Non-Essential Workers? Most Are in Government

Barney Brenner,

There’s a stark contrast in suffering between the private and public sectors in this era of unprecedented government intrusion into American life and business. Millions of mom-and-pop shops are shut and their income is decimated and large-company employees are furloughed. But we hear virtually nothing about government workers being laid off – or even taking a pay cut.

Let that sink in: the folks whose work and taxes underwrite bureaucrat pay are cut off from livelihood while those they support in government are not only not hurting, but many are being given what are essentially paid vacations. And we’re hearing talk about non-essential workers? The vast majority of non-essential jobs are in government.

Where are all the altruistic Fed, state and local workers who volunteer, as Trump has, to give up their salaries? How about those characters in Congress? We know about the swamp in D.C. There are mini-swamps nationwide which also need draining.

There’s a huge revenue shortfall coming and when this fiasco is over it will be the ideal time to downsize government bodies large and small. Though we shouldn’t hold our breath. Not only are these individuals not sharing the sacrifice now, even if we manage to move some of ‘em out, most have generous – to say the least – pensions, also coming at taxpayer expense.

Astonishingly — or perhaps not, when you remember that Congress is doing it — hundreds of billions in relief spending is being distributed scattershot with no employment or means testing. And where is a good chunk of this money going? You guessed it. To the same government workers and bureaucrats who have had no cessation in their paychecks! (Brief government largesse might make a house or rent payment, but it comes at the expense of inflating and devaluing the rest of our currency.)

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Private sector people, who make all other activities in this country possible, should chafe at the idea that theirs is a non-essential job. To whom? Certainly not to them and the families who depend on their income. Each day that goes by is a still-intangible cost of the current crisis and a lost opportunity for the satisfaction of a job well done.

Betsy McCaughey, former Lieutenant Governor of New York, writes, “Every 1% hike in the unemployment rate will likely produce a 3.3% increase in drug overdose deaths and a 0.99% increase in suicides according to data provided by the National Bureau of Economic Research and the medical journal Lancet. These are facts based on experience, not models. … Overall, the death rate for an unemployed person is 63% higher than for someone with a job, according to findings in Social Science & Medicine.”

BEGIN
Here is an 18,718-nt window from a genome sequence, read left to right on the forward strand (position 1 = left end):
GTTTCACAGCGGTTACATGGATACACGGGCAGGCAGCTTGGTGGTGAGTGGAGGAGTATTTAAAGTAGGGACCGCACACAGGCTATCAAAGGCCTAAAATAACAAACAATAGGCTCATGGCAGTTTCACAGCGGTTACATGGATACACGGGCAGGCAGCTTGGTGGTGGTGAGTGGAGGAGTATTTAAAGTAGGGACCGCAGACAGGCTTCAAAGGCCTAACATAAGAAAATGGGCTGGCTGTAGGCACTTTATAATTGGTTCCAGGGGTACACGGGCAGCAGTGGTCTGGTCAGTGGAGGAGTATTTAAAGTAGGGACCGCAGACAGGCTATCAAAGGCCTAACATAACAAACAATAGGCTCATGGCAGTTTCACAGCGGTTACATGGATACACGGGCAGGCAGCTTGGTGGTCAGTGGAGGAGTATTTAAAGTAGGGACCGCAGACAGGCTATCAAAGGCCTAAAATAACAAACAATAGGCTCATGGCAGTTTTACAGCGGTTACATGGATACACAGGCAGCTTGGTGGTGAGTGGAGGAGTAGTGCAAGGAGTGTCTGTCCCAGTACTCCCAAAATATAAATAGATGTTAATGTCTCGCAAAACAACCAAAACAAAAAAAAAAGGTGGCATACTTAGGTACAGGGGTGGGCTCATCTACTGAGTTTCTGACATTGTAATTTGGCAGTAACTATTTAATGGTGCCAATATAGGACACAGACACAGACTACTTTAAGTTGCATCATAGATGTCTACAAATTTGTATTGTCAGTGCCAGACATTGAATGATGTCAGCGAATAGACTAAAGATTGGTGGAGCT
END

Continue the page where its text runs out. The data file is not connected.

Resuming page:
We’re near a tipping point where the cure will be harming more people than the disease.

Benjamin Franklin, the oldest and among the wisest of the founding generation, observed almost 250 years ago that “… when Men are employ’d they are best contented. For on the Days they work’d they were good-natur’d and chearful; and with the consciousness of having done a good Days work they spent the Evenings jollily; but on the idle Days they were mutinous and quarrelsome, finding fault with their Pork and their Bread, and in continual ill-humour.”

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Judging from the discontent and pushback nationwide, it’s time to end the shutdown before it descends into civil disobedience.

America has been can-do from day one. It faced challenges head-on, not cowering and quarantined. Watch this PragerU video about the recovery from the Great Chicago Fire of 1871. The same situation pertains here. No matter what we do, more people will lose their lives, whether it’s directly from the virus or a result of the hopelessness that comes from having no work – as demanded for month after month by Ivory Tower fools with protected wealth or regular government paychecks.

During the Vietnam War, the city of Ben Tre was nearly bombed into oblivion. The oft-misquoted excuse was that the city was destroyed “in order to save it.” We’re doing something similar to ourselves on our own shores.

A great and underappreciated president, Calvin Coolidge, said, “The chief business of the American people is business.” Silent Cal presided over the prosperous part of a decade which came to be known as the roaring twenties. How appropriate that another capable and business-friendly president, Donald Trump, is poised to facilitate a 21st-century ‘20s return to prosperity.

Let’s drain the swamp(s), Make America Great Again, Again, and put this miserable episode in the rear-view mirror.